When the deadly toxin ricin was found February 3 in the mailroom of Senate Majority Leader Bill Frist (R-Tenn.), there was no change in Homeland Security colors. Although biological attacks on the apparatus of government are a veritable shortcut to domestic insecurity, they don’t register on the chromatic terrorism scale.
Americans have been trained to disassociate such attacks from the war on terrorism. Many experts make this distinction because they believe that homegrown terrorists likely mailed the ricin. And because our domestic haters tend to be Christian rather than Muslim, they don’t fit the “terrorist” mold.
Experts also believe that an individual or a domestic terrorist group was responsible for the anthrax attack of 2001 that killed five and injured 17. But in the wake of 9/11, we have tended to discount the danger of domestic terror. That may be a deadly mistake.
Right-wing extremists long have shown an interest in using chemical and biological weapons. Jessica Stern, formerly with the National Security Council, said in 2002 that they are “obsessed” with biological agents and have been trying to perfect their use for years.
The literature of the racist right is rife with references to biological agents, and authorities have evidence that many groups are actively trying to procure or produce these agents. The Feds were first put on notice about these efforts in 1972, when a Chicago-based white-supremacist group called the Order of the Rising Sun created as much as 40 kilograms of typhoid bacteria culture with the intent to contaminate water supplies in large Midwestern cities. The group’s goal was to eliminate “inferior” populations.
Since that time, investigators have uncovered a number of right-wing bioweapons plots. Among the most prominent cases was the 1995 conviction of Douglas Baker and Leroy Wheeler, members of the Minnesota Patriots Council, for planning to assassinate government officials with ricin. These two were the first people convicted under the Biological Weapons and Anti-Terrorism Act of 1989.
In 1998 the Feds arrested Larry Wayne Harris in Ohio for threatening to use biological weapons on U.S. officials. Harris, an activist with ties to the Christian Identity Church and Aryan Nations, was apprehended with three vials of the bacterium that causes plague. Identity teaches that Jews are the literal children of Satan, and people of color are subhuman “mud people.”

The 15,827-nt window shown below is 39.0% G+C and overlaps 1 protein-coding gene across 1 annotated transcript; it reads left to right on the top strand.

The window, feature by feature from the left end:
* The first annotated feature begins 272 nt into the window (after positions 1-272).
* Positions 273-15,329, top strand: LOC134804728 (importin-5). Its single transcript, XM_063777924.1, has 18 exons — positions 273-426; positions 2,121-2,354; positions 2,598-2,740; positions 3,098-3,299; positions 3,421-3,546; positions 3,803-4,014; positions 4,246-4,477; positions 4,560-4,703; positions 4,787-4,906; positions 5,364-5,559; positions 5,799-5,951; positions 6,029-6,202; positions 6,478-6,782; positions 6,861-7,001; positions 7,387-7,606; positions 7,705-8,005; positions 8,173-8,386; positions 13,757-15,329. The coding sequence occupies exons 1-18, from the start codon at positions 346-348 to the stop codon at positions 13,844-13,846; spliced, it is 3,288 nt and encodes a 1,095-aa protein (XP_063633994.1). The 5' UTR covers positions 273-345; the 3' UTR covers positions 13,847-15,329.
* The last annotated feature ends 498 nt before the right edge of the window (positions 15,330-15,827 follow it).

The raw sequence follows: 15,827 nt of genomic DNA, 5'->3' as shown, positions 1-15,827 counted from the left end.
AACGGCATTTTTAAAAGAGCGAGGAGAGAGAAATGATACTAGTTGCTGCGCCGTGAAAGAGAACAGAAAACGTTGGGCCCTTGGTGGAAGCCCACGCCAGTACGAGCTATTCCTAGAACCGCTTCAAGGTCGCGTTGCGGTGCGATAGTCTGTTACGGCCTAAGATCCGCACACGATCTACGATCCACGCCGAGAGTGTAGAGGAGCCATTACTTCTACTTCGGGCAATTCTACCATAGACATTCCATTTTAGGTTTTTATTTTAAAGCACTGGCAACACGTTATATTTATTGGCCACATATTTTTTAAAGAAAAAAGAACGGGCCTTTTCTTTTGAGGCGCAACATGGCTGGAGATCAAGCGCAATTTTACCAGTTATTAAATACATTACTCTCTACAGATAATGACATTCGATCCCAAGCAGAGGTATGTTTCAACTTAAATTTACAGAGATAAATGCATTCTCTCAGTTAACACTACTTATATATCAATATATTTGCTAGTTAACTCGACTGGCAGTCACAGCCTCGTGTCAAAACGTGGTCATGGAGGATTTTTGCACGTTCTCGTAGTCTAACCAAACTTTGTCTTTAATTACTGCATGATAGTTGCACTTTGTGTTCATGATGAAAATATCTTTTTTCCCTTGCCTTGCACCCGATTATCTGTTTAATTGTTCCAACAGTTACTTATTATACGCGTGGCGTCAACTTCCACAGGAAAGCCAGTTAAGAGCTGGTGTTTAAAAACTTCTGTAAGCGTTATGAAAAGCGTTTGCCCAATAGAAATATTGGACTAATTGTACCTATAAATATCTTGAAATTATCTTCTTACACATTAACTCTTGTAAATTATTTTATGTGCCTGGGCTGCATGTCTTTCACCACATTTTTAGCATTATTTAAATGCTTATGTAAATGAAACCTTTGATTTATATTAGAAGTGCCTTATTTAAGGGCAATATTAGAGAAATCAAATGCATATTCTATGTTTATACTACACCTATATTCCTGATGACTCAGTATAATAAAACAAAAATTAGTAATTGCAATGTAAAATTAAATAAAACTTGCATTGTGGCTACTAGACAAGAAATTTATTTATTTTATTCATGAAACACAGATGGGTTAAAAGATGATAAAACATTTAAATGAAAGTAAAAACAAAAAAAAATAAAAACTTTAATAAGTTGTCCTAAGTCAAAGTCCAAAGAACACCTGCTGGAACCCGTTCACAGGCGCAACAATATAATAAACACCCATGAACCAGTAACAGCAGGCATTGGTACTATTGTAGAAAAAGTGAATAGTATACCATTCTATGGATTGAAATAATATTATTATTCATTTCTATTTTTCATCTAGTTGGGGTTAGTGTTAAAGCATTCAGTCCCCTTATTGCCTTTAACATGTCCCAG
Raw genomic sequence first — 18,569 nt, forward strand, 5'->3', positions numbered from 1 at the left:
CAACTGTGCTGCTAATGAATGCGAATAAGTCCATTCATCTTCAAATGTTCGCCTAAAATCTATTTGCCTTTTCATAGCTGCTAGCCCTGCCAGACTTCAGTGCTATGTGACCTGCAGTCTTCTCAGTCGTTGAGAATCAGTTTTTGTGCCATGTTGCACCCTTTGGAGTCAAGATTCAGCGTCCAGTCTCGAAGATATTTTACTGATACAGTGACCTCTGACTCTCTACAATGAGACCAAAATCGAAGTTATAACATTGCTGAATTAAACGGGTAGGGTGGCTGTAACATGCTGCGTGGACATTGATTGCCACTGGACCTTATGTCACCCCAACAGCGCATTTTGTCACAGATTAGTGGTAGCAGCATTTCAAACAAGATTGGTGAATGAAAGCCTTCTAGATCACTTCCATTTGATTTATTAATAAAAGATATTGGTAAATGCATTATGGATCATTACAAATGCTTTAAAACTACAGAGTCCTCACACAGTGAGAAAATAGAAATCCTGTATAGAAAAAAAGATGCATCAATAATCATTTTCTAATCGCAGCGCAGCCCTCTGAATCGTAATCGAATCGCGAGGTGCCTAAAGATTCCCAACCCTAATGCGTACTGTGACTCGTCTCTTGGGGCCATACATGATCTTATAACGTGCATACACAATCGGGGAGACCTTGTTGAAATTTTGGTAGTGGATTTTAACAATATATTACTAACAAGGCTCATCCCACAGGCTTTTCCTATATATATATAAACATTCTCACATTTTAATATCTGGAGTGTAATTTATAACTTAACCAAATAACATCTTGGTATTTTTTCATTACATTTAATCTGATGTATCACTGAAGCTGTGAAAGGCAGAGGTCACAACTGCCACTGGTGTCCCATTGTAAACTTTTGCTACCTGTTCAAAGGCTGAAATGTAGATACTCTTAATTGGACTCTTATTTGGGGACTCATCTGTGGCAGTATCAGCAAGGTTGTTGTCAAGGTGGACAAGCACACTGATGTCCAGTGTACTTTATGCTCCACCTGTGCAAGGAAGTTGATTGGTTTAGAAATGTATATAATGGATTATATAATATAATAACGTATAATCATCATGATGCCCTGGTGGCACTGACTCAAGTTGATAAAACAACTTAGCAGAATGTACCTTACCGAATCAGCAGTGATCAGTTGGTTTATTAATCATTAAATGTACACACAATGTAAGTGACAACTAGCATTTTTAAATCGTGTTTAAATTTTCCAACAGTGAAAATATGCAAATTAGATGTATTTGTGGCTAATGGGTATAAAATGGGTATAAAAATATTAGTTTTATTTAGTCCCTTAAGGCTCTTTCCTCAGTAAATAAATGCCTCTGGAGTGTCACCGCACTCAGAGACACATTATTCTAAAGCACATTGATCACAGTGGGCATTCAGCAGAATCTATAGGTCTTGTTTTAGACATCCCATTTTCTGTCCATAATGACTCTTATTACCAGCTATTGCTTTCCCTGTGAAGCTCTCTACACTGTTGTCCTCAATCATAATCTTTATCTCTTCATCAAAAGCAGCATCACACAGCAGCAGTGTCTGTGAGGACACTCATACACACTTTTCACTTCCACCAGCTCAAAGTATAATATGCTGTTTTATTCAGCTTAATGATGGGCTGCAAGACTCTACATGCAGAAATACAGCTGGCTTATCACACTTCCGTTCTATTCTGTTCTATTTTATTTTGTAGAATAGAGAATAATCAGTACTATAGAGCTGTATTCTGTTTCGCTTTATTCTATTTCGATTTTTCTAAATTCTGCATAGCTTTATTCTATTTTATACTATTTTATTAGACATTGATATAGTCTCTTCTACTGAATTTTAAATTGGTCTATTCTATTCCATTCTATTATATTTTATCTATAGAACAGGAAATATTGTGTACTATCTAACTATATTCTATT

The Army of God, a shadowy band of Christian terrorists, has a long history of terrorizing women’s health clinics, claiming responsibility for several bombings and praising individuals who have killed abortion providers. Shortly after 9/11, more than 250 health clinics and more than 200 abortion rights groups received letters signed by the Army of God containing a white, powdery substance falsely claimed to be anthrax.
The latest example of this right-wing obsession was the arrest and conviction in November of three people involved in a plot to explode a cyanide bomb capable of killing thousands of people. The conspirators, William Krar and Judith Bruey, both of Tyler, Texas, and Edward Feltus, a member of a right-wing paramilitary group called the New Jersey Militia, were caught last May with forged identity passes to the United Nations and the Pentagon and a variety of racist and anti-government pamphlets — including The Turner Diaries, the book that reportedly inspired Oklahoma City bomber Timothy McVeigh.
When investigators searched a storeroom rented by Krar and Bruey, they seized a cyanide bomb, chemicals and components for additional biological weapons, half a million rounds of ammunition, 65 pipe bombs and briefcases that could be detonated by remote control.
According to the CBS affiliate in Dallas-Fort Worth, the station that broke the story, the case sparked one of the most extensive probes of domestic terrorism since the Oklahoma City bombing.
“It was clearly one of the most lethal arsenals associated with the U.S. paramilitary right in the past 20 years,” Daniel Levitas told the U.K.-based Guardian. Levitas is author of The Terrorist Next Door: The Militia Movement and the Radical Right and is one the nation’s foremost experts on right-wing extremism.
In a December 13, 2003, column in the New York Times, Levitas wrote: “Americans should question whether the Justice Department is making America’s far-right fanatics a serious priority. … It is also worrisome that the discovery of lethal chemicals in President Bush’s home state was not deemed occasion for a high-profile announcement by Attorney General John Ashcroft … trumpeting the arrest of Mr. Krar and his compatriots.”
Unless you live in East Texas, you’ve probably heard nothing about this investigation. The growing presence and deadly intentions of these homegrown hate groups remind us that our own faith-based terrorists may be more lethal a threat than color-coded Islamists.
The Southern Poverty Law Center monitors domestic hate groups. For more go to www.splcenter.org.
Salim Muwakkil is a senior editor of In These Times and host of “The Salim Muwakkil Show” on radio station WVON-AM in Chicago. Muwakkil was also contributing columnist for both the Chicago Sun-Times (1993 – 1997) and the Chicago Tribune (1998 – 2005). He is also a co-founder of Pacifica News’ network daily “Democracy Now” program and served as an adjunct professor at Northwestern University, University of Illinois, the Art Institute of Chicago and Chicago’s Columbia College.